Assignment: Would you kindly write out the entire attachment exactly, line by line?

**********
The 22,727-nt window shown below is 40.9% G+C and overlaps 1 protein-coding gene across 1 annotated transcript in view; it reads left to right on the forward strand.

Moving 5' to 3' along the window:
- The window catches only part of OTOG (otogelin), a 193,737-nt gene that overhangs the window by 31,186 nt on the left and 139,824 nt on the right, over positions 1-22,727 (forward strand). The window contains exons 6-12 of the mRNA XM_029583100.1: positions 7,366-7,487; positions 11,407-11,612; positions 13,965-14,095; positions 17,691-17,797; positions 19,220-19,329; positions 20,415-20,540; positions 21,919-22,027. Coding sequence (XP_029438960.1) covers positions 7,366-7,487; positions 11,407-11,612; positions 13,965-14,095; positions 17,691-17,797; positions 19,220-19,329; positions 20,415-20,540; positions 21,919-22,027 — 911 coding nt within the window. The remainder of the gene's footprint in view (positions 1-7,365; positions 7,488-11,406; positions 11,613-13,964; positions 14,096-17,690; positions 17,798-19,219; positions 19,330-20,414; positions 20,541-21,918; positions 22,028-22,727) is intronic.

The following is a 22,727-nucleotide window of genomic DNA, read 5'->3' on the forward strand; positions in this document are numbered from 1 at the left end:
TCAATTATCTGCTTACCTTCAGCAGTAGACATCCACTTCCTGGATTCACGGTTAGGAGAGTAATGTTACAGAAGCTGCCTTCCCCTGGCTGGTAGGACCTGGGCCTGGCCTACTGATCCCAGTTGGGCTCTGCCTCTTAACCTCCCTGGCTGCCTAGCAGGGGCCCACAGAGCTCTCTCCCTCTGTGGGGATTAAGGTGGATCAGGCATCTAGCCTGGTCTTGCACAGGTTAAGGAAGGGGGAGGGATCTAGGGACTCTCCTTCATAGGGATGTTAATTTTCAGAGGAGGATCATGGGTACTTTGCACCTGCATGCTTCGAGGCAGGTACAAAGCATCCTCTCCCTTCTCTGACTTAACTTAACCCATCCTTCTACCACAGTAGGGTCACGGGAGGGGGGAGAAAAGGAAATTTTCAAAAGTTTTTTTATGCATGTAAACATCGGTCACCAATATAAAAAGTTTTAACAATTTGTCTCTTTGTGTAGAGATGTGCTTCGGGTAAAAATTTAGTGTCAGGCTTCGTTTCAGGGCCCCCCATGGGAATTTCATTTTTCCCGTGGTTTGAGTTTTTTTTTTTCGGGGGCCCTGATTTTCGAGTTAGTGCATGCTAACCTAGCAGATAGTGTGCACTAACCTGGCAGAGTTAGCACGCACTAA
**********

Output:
The 22,727-nt window shown below is 40.9% G+C and overlaps 1 protein-coding gene across 1 annotated transcript in view; it reads left to right on the forward strand.

Moving 5' to 3' along the window:
- The window catches only part of OTOG (otogelin), a 193,737-nt gene that overhangs the window by 31,186 nt on the left and 139,824 nt on the right, over positions 1-22,727 (forward strand). The window contains exons 6-12 of the mRNA XM_029583100.1: positions 7,366-7,487; positions 11,407-11,612; positions 13,965-14,095; positions 17,691-17,797; positions 19,220-19,329; positions 20,415-20,540; positions 21,919-22,027. Coding sequence (XP_029438960.1) covers positions 7,366-7,487; positions 11,407-11,612; positions 13,965-14,095; positions 17,691-17,797; positions 19,220-19,329; positions 20,415-20,540; positions 21,919-22,027 — 911 coding nt within the window. The remainder of the gene's footprint in view (positions 1-7,365; positions 7,488-11,406; positions 11,613-13,964; positions 14,096-17,690; positions 17,798-19,219; positions 19,330-20,414; positions 20,541-21,918; positions 22,028-22,727) is intronic.

The following is a 22,727-nucleotide window of genomic DNA, read 5'->3' on the forward strand; positions in this document are numbered from 1 at the left end:
TCAATTATCTGCTTACCTTCAGCAGTAGACATCCACTTCCTGGATTCACGGTTAGGAGAGTAATGTTACAGAAGCTGCCTTCCCCTGGCTGGTAGGACCTGGGCCTGGCCTACTGATCCCAGTTGGGCTCTGCCTCTTAACCTCCCTGGCTGCCTAGCAGGGGCCCACAGAGCTCTCTCCCTCTGTGGGGATTAAGGTGGATCAGGCATCTAGCCTGGTCTTGCACAGGTTAAGGAAGGGGGAGGGATCTAGGGACTCTCCTTCATAGGGATGTTAATTTTCAGAGGAGGATCATGGGTACTTTGCACCTGCATGCTTCGAGGCAGGTACAAAGCATCCTCTCCCTTCTCTGACTTAACTTAACCCATCCTTCTACCACAGTAGGGTCACGGGAGGGGGGAGAAAAGGAAATTTTCAAAAGTTTTTTTATGCATGTAAACATCGGTCACCAATATAAAAAGTTTTAACAATTTGTCTCTTTGTGTAGAGATGTGCTTCGGGTAAAAATTTAGTGTCAGGCTTCGTTTCAGGGCCCCCCATGGGAATTTCATTTTTCCCGTGGTTTGAGTTTTTTTTTTTCGGGGGCCCTGATTTTCGAGTTAGTGCATGCTAACCTAGCAGATAGTGTGCACTAACCTGGCAGAGTTAGCACGCACTAA